Mission: Man Band and Scott Baio is 45 … and Single, reviewed.

Mission: Man Band and Scott Baio is 45 … and Single, reviewed.

Mission: Man Band and Scott Baio is 45 … and Single, reviewed.

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Aug. 7 2007 3:29 PM

Scott Baio Is 45 … and Single

And like a bucket of KFC, a guilty pleasure. Plus: Mission: Man Band gives boy band has-beens three weeks to grow up.

Scott Baio. Click image to expand.
 Scott "Chachi" Baio

Nostalgia isn't what it used to be. It was just a few years ago that VH1 could profitably fill hours of airtime with the likes of I Love the '70s, but that cultural energy has waned, and, meanwhile, there are celebrities of a certain vintage in need of the salvation that only reality shows can provide. The new thing is more like I Hate Myself for Loving the '80s, or maybe I Love the '90s, but They've Stopped Loving Me Back.

Let us avert our eyes from the sorrily staged spectacle of Messrs. Feldman and Haim reuniting on The Two Coreys (A&E) and move straight to Scott Baio Is 45 … and Single (VH1, Sundays at 10:30 p.m. ET). The concept: I'm Incapable of Love Because of the '80s. Apparently, Scott Baio—once a heartthrob on Happy Days as Chachi (beloved by Joanie) and on Charles in Charge—either got so much tail during his days of sitcom stardom that it stunted his emotional growth, or else persisted in a compulsive tail-getting that is symptomatic of a deeper soul sickness. Whatever the particulars of Baio's malaise, this eight-week case study has thus far made for embarrassingly handsome viewing: an over-the-hill Entourage meets Dr. Phil.

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Baio—sincerely worried that he'll drive away his girlfriend of 18 months and likely end up alone and seemingly unencumbered by a surfeit of acting gigs—is taking some time to address his fear of commitment. In the pilot, we saw him auditioning therapists from many different schools of SoCal quackery. These included a clairvoyant, an excavator of past lives, a probable hooker, and a woman who specializes in "body feng shui" and therefore ought to know where she can stick it. He settled on a tough-love clinical psychologist who ordered him to take a two-month break from his girlfriend and to get back in touch with his exes.

First came Susie, now happily settled in the Valley with a husband and a lovely daughter and an even lovelier kitchen. Wary of arriving at her doorstep empty-handed—and surely hoping to reinforce our impression of him as a sweet doofus—Baio brought her a bucket from KFC. Lured into candor by the chicken, Susie set the tone for all Baio's subsequent encounters by asking him, "Do you remember breaking up with me for like a weekend to go out with, like, some Playmate? That happened, like five times." The handsome devil had sympathy for her: "If I met me back then, I'd kick the shit out of me."

Troy Patterson Troy Patterson

Troy Patterson is Slate’s writer at large and a contributing writer at the New York Times Magazine.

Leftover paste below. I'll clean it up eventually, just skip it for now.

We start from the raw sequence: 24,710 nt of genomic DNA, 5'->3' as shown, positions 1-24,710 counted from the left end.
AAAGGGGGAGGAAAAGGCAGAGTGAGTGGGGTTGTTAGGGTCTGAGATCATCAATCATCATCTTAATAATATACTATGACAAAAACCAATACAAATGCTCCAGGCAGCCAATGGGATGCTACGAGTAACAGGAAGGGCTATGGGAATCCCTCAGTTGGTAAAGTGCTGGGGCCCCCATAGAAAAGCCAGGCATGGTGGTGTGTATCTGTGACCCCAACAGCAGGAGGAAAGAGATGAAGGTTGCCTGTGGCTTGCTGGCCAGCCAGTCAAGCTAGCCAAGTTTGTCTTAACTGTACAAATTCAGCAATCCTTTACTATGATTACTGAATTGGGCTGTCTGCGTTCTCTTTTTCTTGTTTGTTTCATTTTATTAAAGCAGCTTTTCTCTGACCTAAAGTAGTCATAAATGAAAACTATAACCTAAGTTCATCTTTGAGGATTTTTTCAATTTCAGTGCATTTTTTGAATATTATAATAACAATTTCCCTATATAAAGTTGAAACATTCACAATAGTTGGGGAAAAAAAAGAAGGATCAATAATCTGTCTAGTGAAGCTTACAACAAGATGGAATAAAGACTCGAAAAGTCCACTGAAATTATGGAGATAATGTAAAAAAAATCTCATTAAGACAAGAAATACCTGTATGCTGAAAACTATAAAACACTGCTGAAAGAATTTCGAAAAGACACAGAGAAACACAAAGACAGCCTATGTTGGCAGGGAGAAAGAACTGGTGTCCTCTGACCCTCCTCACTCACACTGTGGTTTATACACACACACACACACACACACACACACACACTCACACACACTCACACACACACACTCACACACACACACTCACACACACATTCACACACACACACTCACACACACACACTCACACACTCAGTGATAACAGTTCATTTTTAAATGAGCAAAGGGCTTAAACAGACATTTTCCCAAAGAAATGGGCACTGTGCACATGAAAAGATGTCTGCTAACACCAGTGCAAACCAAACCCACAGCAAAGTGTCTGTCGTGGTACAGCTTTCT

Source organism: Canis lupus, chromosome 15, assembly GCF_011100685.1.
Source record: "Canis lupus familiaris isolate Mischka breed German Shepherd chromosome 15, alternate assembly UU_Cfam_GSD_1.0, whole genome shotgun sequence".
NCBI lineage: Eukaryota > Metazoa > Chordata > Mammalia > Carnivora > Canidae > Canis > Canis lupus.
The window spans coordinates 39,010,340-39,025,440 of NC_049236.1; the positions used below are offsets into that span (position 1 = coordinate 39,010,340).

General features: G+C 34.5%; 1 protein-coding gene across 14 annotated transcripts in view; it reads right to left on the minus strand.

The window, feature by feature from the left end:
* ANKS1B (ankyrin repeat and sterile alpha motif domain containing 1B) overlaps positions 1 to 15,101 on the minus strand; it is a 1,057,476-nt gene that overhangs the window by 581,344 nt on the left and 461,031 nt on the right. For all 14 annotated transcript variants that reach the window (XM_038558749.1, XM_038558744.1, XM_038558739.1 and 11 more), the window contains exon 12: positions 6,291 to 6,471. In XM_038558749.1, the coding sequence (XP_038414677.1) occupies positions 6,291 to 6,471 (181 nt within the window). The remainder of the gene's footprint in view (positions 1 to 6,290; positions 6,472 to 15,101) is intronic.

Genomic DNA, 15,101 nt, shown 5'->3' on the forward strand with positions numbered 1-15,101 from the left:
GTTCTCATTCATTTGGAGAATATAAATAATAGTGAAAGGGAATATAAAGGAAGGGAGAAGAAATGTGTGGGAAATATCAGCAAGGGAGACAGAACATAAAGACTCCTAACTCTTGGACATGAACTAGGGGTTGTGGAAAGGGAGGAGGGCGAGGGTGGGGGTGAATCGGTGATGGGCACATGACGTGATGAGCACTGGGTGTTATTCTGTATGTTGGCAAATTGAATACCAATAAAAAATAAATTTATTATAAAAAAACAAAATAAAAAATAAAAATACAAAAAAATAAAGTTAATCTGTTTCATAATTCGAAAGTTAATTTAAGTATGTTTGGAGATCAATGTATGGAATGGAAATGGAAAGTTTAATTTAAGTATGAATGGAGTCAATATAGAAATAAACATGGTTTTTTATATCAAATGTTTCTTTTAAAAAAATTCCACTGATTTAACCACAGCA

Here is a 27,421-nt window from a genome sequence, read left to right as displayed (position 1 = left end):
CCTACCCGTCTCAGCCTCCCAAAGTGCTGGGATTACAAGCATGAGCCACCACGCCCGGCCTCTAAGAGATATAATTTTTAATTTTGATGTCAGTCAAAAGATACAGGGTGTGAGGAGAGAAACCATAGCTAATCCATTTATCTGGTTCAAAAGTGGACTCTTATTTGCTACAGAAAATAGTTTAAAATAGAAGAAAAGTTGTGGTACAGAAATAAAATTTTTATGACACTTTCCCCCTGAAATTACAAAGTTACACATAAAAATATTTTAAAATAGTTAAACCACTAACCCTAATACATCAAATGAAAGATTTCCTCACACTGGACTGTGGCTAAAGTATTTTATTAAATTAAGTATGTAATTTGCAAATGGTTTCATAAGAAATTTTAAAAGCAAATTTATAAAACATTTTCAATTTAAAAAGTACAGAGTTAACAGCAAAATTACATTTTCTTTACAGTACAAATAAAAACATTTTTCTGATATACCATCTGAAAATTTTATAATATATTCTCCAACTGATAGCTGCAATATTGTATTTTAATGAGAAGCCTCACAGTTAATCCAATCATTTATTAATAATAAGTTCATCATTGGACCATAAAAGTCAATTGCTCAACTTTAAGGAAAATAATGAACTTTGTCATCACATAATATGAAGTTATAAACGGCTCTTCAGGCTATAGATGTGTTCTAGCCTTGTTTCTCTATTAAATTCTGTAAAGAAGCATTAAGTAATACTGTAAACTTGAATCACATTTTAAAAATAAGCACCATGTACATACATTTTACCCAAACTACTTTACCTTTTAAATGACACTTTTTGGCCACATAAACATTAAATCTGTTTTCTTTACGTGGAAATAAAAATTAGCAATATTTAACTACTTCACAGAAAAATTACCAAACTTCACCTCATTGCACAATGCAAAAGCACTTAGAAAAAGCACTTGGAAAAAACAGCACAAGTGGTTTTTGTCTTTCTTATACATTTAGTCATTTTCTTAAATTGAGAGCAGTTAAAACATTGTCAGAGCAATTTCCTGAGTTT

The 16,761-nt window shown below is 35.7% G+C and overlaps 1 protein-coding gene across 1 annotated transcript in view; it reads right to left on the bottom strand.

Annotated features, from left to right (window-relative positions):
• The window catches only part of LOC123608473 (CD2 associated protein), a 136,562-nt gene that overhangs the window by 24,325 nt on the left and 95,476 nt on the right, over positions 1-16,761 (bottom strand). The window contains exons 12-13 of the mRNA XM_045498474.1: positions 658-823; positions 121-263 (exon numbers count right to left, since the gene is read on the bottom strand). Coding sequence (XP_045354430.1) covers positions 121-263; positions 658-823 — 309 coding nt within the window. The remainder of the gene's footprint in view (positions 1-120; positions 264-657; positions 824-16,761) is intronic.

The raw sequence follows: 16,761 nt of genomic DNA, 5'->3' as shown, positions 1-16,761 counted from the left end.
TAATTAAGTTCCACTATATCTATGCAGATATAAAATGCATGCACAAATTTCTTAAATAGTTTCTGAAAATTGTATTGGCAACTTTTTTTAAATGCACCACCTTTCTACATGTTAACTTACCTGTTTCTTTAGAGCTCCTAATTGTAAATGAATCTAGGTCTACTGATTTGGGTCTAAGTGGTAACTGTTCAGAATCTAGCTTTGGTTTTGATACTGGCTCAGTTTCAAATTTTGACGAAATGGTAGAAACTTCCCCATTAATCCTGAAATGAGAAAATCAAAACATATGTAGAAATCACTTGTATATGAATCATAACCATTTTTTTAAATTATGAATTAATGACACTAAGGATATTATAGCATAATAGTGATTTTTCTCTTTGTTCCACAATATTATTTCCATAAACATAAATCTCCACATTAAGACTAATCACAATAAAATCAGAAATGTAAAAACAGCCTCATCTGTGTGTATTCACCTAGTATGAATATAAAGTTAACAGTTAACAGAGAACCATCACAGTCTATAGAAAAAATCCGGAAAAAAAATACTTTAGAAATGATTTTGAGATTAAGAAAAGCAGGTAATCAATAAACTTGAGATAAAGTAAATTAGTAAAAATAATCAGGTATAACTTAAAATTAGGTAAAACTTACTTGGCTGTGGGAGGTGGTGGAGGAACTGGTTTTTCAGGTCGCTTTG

Next came Joanie herself, Erin Moran, to whom Baio lost his virginity as a teenager, as long as you don't count those moments immediately prior to their physical union, which he spent accidentally humping the corduroy couch on which they nested. Moran, intuiting a connection between Baio's romantic problems and his continuing distress at being recognized as Chachi and thus a has-been, suggested that he appear at an autograph signing, which he did, receiving some kind of catharsis for the effort. Thus, with Scott Baio winning the battle against Scott Baio, the show now turns to conflicts among the secondary characters. Baio's therapist tells him, "I think you need to have a clean break with Johnny V." Johnny V., a fat and particularly rancid little friend of the star, sees things differently, of course. "Don't stifle my time with Scott Baio!" he screeches at the therapist in the montage of the season's coming highlights, and we wait with bated breath for the ultimate showdown between the medicine woman and the toxic wingman.

Mission: Man Band (VH1, Mondays at 10 p.m. ET), with its where-are-they-now? approach and Making the Band formula, promises to splash in similar Freudian shallows. It reintroduces four former members of boy bands to everyone whose eardrums don't rupture at the sound of their music. These are LFO's Rich Cronin (charismatic, a leukemia patient), 98 Degrees' Jeff Timmons (charismatic, lives at his parents' house), Color Me Badd's Bryan Abrams (fat, a recovering alcoholic), and 'N Sync's Chris Kirkpatrick (fat, a practicing alcoholic). The quartet holes up in Kirkpatrick's tastefully appointed Orlando, Fla., home with the goal of making a record and getting a deal. In three weeks. A ponytailed blonde named Katie will be their manager/coach/dominatrix. Introducing herself, she tells the manboys: "I got a lot of hesitation from everyone at my company when I agreed to do this project." You don't say? Best of luck, gentlemen, with the album and the show and getting inside of Katie's turtleneck and, most of all, with finding success as a nostalgia act in a culture whose very short memory is matched by a very tall thirst for humiliation.